1) Firstly, I think some differences have already been seen in the response to the crisis. Gordon Brown'’s Labour government in Britain, which has helped to inform European-wide responses, was very different to the initial plan proposed in the United States. That American plan was to spend hundreds of billions of taxpayers’ dollars to buy up the ‘toxic debts’, to bury it somewhere as if it were nuclear waste, with no return to the public, so that the bankers could get back to making their profits. That could be criticised as doing far too too little to protect the interests of citizens, savers and taxpayers while those at the top had the good fortune to be rescued from their own mistakes.
The important social democratic argument in Britain and across Europe has been that public funding and guarantees had to be combined with tests to ensure this would meet the public interest. How would both savers and taxpayers be protected? What system of public accountability would be in place? When public money and guarantees allow banks to return to profitability, how should we share in the gains, and not just the risks? What new responsibilities should be accepted by the private sector on return for public support? Having established the clear public interest in each of these issues, Social Democrats must now push, whether in government or opposition, for the scrutiny and accountability to ensure that the public interest is reflected and protected in the different national plans being adopted.
(2) Governments must now act again for the longer-term: to create the new international systems of regulation and fair rules that we need; and to ensure that the message of change and responsibility is acted upon. If markets need rules, a global economy needs global rules.
Our Eurosceptics who say ‘we only wanted a Europe of free trade’ always forget that you can’t have a continental single market without the rules to make it happen, as well as the social dimension on which support for the single market also depends. Those principles apply globally as well. We need global rules. And we have political choices about how we govern globalisation. The gains and the losses from global markets will fall very unevenly. We will not rebuild public support which enables us to realise the gains of global trade unless governments ensure the opportunities and the rewards are shared more widely across our societies than they have been so far.
We should make it part of the opportunity we have to rebuild the case for multi-lateral cooperation. Change is in the air internationally too. I believe that every Social Democrat will not just want the Democratic candidate Barack Obama to win the White House but to reinstate the tradition of the better America, which has been so important in Europe’s history, which used its power wisely to help reconstruct Europe and to put in place a multilateral system of rules. If that America has too often seemed to be in retreat over the last eight years, let us hope that we can begin a new era of cooperation when we enter the era of “The World After Bush” on Jaunary 20th next year.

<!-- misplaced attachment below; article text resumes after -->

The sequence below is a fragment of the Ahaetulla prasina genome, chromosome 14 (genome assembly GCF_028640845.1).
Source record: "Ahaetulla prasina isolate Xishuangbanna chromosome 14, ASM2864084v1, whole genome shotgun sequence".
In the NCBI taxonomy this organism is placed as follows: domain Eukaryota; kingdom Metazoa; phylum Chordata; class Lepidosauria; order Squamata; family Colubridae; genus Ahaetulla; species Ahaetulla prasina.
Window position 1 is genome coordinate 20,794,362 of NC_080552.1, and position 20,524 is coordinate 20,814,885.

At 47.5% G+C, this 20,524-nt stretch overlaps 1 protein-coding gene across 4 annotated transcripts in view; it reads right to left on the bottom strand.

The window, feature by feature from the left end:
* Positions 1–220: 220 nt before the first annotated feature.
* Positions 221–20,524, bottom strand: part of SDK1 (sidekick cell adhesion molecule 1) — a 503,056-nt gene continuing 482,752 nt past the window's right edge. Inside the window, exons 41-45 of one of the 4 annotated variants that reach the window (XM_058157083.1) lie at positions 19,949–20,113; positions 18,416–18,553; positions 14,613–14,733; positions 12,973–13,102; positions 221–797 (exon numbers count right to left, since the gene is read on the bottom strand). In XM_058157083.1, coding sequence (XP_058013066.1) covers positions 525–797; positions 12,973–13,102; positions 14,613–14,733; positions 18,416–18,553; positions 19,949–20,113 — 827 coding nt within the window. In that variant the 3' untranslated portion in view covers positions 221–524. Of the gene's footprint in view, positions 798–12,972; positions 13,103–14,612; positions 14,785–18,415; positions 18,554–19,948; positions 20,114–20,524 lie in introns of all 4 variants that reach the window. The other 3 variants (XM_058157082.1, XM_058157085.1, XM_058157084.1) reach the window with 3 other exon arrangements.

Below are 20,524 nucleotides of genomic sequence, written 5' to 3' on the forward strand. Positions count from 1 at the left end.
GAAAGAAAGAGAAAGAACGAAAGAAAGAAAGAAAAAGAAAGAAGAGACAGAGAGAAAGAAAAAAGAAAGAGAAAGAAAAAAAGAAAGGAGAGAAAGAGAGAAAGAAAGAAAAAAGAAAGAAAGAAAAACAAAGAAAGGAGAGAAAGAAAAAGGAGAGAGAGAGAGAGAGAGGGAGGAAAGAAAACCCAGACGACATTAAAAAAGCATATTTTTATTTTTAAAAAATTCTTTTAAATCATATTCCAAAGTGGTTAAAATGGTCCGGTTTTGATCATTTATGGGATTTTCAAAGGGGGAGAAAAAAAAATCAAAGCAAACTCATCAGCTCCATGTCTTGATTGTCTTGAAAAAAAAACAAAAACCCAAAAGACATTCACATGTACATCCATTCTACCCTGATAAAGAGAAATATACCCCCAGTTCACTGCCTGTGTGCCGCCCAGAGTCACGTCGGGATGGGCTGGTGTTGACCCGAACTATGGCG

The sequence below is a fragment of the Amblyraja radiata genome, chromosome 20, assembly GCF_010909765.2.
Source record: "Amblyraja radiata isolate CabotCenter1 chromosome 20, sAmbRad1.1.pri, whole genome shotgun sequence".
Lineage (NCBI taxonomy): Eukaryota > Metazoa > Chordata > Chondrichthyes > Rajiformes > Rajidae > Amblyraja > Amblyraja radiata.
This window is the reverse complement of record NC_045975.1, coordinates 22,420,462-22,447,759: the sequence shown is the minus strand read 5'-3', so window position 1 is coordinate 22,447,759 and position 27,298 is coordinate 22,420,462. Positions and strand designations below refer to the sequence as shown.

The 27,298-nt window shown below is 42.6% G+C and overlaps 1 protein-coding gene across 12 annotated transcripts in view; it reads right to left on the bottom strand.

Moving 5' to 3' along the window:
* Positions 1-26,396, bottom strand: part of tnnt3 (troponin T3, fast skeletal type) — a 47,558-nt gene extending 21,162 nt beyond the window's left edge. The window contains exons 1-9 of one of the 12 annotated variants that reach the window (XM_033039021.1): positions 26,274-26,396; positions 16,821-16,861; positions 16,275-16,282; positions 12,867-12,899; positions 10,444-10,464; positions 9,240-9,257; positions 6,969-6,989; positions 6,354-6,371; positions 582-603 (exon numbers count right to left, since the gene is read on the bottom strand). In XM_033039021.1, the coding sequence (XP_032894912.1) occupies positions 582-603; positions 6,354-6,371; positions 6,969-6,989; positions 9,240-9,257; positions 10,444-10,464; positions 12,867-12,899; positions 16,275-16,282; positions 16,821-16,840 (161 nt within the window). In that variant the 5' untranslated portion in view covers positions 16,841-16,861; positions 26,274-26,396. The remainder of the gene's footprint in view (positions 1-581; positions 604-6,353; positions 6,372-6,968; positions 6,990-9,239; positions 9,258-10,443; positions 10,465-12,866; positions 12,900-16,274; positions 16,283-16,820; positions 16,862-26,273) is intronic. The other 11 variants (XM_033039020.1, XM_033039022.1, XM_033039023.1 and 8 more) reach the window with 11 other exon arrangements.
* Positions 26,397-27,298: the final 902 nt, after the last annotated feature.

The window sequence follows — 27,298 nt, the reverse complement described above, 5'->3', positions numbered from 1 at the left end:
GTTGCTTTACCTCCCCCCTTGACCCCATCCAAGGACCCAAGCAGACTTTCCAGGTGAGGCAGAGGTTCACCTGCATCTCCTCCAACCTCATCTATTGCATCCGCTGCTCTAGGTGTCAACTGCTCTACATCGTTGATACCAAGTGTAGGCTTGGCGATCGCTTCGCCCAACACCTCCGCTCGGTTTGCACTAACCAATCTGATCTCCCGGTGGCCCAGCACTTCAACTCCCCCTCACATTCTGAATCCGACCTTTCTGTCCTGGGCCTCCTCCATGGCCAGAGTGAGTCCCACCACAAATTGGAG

(3) Bringing these arguments home to national politics means ensuring this is not a technical discussion about economic policy.
It will not be enough to have the right analysis if we do not win the political argument. We should be confident in making our argument for a fairer and more equal society in terms which the public can understand, and explaining why that depends on the political choices that governments make.
Equality can be a complex idea – it can be easily misunderstood, as a very abstract argument, or as levelling down and penalising success. We need to make a compelling public argument for fairness.
Go into a hospital ward, and find two babies born that day to mothers from different backgrounds, it is to easy to how they will do at school, what they will earn, even how long they are likely to live. Some people may beat the odds, but the odds should not be so steep. The mission of social democracy is to engage in a ‘fight against fate’ so that where we are born and the parents we are born to do less to determine our outcomes and opportunities in life. That is a positive vision of spreading freedom and opportunity, so we can all be the authors of our own life stories, not have these dictated by forces beyond our control.
This means a politics of fair chances, fair rewards and fair contributions.
Fairer chances means building again on social democratic progress in making life chances from the early years, education, skills and training major issues in politics. But it means we are concerned when income and wealth gaps become so wide that social mobility ends: when today’s unequal outcomes become so wide that they ensure unequal opportunities are inherited across generation. Concrete action to reduce the number of children and families in poverty must also be part of a commitment to a fair start in life for all.
Fair rewards because we should recognise that rewards can be earned, but challenge rewards which bear no relationship to effort or success but reward spectacular failure, and incentives irresponsible behaviour. When pay differences between the shop floor and the boardroom are not 20 to 1 but instead 200 to 1 then scrutiny – within boards, from shareholders and from the public - is required as to how these decisions are made. We need to address how government support for the financial sector, and government procurement more generally, can be used to challenge and change the ‘rewards for failure’ culture.